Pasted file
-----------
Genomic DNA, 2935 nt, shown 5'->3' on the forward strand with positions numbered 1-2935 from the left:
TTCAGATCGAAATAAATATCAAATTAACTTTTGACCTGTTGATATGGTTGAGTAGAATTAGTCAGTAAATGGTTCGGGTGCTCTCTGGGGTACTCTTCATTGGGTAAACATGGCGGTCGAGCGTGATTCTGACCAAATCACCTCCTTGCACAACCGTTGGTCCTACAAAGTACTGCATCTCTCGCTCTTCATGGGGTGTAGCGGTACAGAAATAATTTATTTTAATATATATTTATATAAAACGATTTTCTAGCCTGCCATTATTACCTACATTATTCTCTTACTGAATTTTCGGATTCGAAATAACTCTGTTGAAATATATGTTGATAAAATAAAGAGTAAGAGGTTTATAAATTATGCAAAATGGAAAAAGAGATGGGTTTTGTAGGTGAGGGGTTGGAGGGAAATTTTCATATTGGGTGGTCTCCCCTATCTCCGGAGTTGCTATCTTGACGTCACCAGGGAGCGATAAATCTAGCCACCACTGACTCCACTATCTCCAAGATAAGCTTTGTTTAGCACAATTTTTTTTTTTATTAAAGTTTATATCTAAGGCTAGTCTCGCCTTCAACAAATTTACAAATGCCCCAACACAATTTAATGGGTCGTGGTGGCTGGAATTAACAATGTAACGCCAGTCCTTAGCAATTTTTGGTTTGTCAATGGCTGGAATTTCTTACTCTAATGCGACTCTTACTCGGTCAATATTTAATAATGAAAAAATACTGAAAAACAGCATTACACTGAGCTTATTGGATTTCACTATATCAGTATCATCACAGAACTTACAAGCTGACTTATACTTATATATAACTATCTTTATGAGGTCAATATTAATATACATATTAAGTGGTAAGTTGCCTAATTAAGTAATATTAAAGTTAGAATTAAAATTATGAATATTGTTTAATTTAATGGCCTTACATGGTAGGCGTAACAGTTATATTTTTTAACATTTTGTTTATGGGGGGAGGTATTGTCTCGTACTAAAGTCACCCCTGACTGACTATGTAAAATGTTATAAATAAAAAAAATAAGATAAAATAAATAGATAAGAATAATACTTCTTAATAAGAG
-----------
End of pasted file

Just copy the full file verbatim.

Genomic DNA, 2935 nt, shown 5'->3' on the forward strand with positions numbered 1-2935 from the left:
TTCAGATCGAAATAAATATCAAATTAACTTTTGACCTGTTGATATGGTTGAGTAGAATTAGTCAGTAAATGGTTCGGGTGCTCTCTGGGGTACTCTTCATTGGGTAAACATGGCGGTCGAGCGTGATTCTGACCAAATCACCTCCTTGCACAACCGTTGGTCCTACAAAGTACTGCATCTCTCGCTCTTCATGGGGTGTAGCGGTACAGAAATAATTTATTTTAATATATATTTATATAAAACGATTTTCTAGCCTGCCATTATTACCTACATTATTCTCTTACTGAATTTTCGGATTCGAAATAACTCTGTTGAAATATATGTTGATAAAATAAAGAGTAAGAGGTTTATAAATTATGCAAAATGGAAAAAGAGATGGGTTTTGTAGGTGAGGGGTTGGAGGGAAATTTTCATATTGGGTGGTCTCCCCTATCTCCGGAGTTGCTATCTTGACGTCACCAGGGAGCGATAAATCTAGCCACCACTGACTCCACTATCTCCAAGATAAGCTTTGTTTAGCACAATTTTTTTTTTTATTAAAGTTTATATCTAAGGCTAGTCTCGCCTTCAACAAATTTACAAATGCCCCAACACAATTTAATGGGTCGTGGTGGCTGGAATTAACAATGTAACGCCAGTCCTTAGCAATTTTTGGTTTGTCAATGGCTGGAATTTCTTACTCTAATGCGACTCTTACTCGGTCAATATTTAATAATGAAAAAATACTGAAAAACAGCATTACACTGAGCTTATTGGATTTCACTATATCAGTATCATCACAGAACTTACAAGCTGACTTATACTTATATATAACTATCTTTATGAGGTCAATATTAATATACATATTAAGTGGTAAGTTGCCTAATTAAGTAATATTAAAGTTAGAATTAAAATTATGAATATTGTTTAATTTAATGGCCTTACATGGTAGGCGTAACAGTTATATTTTTTAACATTTTGTTTATGGGGGGAGGTATTGTCTCGTACTAAAGTCACCCCTGACTGACTATGTAAAATGTTATAAATAAAAAAAATAAGATAAAATAAATAGATAAGAATAATACTTCTTAATAAGAG